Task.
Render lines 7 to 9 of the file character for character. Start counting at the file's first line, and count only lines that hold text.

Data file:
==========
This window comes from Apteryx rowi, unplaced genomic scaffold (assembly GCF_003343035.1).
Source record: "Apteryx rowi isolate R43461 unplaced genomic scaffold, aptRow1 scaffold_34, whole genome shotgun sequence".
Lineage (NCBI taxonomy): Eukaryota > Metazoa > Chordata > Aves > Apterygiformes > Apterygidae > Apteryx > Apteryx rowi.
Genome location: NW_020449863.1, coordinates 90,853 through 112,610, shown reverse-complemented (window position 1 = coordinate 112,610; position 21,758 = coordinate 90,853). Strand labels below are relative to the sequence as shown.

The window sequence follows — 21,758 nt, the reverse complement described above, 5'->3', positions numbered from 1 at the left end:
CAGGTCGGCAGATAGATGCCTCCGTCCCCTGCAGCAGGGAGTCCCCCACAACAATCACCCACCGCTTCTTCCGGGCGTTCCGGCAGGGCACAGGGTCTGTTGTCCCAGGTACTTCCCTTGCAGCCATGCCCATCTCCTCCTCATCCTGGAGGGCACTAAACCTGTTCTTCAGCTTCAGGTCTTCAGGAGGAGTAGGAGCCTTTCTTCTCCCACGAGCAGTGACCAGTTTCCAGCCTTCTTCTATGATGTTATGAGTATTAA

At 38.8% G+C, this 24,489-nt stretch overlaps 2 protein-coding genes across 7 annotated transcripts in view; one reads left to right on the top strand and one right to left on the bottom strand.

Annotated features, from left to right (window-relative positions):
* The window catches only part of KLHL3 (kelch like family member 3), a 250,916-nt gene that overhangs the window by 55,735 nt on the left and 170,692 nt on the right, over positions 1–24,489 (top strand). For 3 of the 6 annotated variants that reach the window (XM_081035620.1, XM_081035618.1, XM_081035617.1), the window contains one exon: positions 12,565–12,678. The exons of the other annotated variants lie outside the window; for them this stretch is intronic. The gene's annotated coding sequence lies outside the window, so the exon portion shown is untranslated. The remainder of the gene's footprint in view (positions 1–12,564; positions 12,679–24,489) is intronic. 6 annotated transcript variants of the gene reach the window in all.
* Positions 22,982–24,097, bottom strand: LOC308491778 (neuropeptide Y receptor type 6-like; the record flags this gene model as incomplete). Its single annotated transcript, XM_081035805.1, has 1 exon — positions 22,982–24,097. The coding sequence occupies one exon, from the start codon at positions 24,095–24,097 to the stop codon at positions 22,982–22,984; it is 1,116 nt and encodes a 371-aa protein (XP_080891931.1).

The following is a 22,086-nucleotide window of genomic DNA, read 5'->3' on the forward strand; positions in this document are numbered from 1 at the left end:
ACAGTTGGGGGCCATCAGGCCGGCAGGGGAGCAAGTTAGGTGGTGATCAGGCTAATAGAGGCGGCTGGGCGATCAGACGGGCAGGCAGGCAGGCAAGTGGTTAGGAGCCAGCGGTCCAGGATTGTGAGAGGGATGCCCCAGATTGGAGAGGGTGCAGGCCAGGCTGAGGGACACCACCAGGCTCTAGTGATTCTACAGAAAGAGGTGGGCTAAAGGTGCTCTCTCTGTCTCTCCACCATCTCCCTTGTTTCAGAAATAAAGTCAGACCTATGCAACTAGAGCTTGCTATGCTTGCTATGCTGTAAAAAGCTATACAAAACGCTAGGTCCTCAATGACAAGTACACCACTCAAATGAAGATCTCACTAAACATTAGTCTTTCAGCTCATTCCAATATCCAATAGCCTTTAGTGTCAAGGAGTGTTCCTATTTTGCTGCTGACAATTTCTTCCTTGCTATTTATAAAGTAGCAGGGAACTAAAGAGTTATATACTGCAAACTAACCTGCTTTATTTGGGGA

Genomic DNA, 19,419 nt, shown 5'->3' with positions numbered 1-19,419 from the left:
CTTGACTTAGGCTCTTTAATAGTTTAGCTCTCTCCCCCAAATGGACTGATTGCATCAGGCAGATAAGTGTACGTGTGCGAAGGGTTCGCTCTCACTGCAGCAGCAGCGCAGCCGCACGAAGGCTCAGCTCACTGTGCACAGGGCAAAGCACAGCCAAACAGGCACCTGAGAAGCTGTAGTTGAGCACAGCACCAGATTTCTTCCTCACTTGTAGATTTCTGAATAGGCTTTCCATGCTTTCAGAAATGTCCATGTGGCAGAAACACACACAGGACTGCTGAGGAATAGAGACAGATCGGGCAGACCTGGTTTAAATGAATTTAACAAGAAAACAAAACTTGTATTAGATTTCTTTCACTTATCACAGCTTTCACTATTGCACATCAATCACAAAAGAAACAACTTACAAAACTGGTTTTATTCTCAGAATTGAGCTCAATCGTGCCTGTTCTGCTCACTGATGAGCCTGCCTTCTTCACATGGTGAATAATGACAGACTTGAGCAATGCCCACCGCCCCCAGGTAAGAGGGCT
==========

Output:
At 38.8% G+C, this 24,489-nt stretch overlaps 2 protein-coding genes across 7 annotated transcripts in view; one reads left to right on the top strand and one right to left on the bottom strand.

Annotated features, from left to right (window-relative positions):
* The window catches only part of KLHL3 (kelch like family member 3), a 250,916-nt gene that overhangs the window by 55,735 nt on the left and 170,692 nt on the right, over positions 1–24,489 (top strand). For 3 of the 6 annotated variants that reach the window (XM_081035620.1, XM_081035618.1, XM_081035617.1), the window contains one exon: positions 12,565–12,678. The exons of the other annotated variants lie outside the window; for them this stretch is intronic. The gene's annotated coding sequence lies outside the window, so the exon portion shown is untranslated. The remainder of the gene's footprint in view (positions 1–12,564; positions 12,679–24,489) is intronic. 6 annotated transcript variants of the gene reach the window in all.